Cisco Systems (NASDAQ:CSCO) is having a really good start to 2012. The networking giant reported second quarter financial earnings late Wednesday that surpassed their own expectations.
For the second quarter of 2012, Cisco reported revenues of $11.5 billion which is an 11 percent year-over-year increase. The revenue growth exceeded Cisco’s own guidance of seven to eight percent given during the first quarter of the year. Net Income was reported at $2.2 billion or $0.40 a share.
Moving forward, Cisco CEO John Chambers provided third quarter fiscal 2012 guidance for revenue growth to be in the range of five to seven percent on a year-over-year basis.
“The bottom line for Cisco is simple: innovation, speed and agility are in. Costs and complexity are out,” Chambers said during the company’s earnings call.
Cisco has been in the proccess of restructuring its business over the last year. At Cisco’s 2011 Financial Analyst meeting Chambers’ told the audience that his company was “fat” and needed to realign its priorities.
For Cisco, the first foundational priority is their leadership in core networking, which is all about routing and switching and services. During the second quarter, Cisco’s next generation routing portfolio grew revenues by eight percent.
“We appear to again be gaining market share in routing versus many of our competitors,” Chambers said. “For example, in the most recent quarter, one of our major routing competitors reported routing product revenue being down over 20 percent year-over-year.”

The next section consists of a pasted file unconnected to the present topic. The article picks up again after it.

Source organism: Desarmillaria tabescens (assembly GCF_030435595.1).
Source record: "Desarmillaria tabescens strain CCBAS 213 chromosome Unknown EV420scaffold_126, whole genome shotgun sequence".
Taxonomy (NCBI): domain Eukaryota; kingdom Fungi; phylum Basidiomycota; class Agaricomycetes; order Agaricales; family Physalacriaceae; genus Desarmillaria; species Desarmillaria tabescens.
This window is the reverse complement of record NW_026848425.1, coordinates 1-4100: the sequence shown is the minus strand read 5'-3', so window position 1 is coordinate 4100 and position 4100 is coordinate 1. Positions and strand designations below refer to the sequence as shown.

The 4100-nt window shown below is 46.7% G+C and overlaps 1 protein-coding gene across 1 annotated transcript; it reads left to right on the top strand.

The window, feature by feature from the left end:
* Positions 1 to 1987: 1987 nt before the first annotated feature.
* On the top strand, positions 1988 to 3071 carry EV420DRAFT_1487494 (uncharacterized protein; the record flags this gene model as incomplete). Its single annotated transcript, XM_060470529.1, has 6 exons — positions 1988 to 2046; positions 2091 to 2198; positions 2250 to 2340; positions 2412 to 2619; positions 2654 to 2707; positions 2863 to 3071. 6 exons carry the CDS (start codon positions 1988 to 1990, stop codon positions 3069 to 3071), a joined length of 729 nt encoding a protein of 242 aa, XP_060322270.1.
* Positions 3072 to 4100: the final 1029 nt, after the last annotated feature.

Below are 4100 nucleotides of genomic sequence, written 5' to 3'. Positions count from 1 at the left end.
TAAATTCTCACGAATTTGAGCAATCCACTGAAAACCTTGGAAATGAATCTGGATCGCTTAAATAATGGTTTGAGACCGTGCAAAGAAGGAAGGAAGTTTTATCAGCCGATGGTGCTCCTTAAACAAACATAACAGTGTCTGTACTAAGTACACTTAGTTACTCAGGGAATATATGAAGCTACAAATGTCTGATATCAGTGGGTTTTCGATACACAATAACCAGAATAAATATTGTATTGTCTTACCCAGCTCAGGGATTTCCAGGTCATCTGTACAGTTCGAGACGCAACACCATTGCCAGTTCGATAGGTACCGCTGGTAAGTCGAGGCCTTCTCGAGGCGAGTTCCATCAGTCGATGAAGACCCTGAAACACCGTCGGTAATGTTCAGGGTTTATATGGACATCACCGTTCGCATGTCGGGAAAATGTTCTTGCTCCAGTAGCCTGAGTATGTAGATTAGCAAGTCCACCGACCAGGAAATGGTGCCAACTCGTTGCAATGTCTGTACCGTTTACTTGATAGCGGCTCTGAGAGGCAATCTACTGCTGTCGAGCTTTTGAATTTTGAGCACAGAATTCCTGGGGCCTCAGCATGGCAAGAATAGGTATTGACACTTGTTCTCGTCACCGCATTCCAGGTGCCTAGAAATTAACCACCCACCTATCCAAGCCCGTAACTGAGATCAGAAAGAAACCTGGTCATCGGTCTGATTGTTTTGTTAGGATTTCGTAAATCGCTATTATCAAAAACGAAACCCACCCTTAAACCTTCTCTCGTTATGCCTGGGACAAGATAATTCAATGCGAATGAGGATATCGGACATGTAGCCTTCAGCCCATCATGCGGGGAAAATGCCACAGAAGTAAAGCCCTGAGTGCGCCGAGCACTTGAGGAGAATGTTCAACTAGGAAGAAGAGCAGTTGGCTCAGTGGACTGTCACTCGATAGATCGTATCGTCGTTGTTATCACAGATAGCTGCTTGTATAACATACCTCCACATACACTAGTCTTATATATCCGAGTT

Cisco’s rival, Juniper Networks reported their fourth quarter fiscal 2011 earnings at the end of January showing a revenue decline. Juniper attributed their revenue decline to a reduction in service provider spending on high-end routers.
Cisco has also taken on rivals in the data center with their UCS server platform. During the quarter Cisco hit a major milestone for the platform announcing that they had over 10,000 customers. UCS was first revealed in March of 2009. Chambers noted during that time the data center has evolved from bare metal to virtualization to the cloud.
“The results in this area have been particularly outstanding given that we are taking on big competitors in the data center,” Chamber said. “As we focus on the market transition with the convergence of server, networking and storage in the cloud, our UCS product grew year-over-year at 91 percent in terms of revenue.”
Overall, Chambers stressed that he was proud of what they have accomplished over the last year.
“For example, last year, we simultaneously refreshed practically our entire switching portfolio, which is the largest ever product portfolio refresh in such a short period of time,” Chambers said. “This significantly drove down price performance to the benefit of our customers, and today, our shareholders see the benefits of that in our reported numbers, both from a revenue and a gross profit perspective.”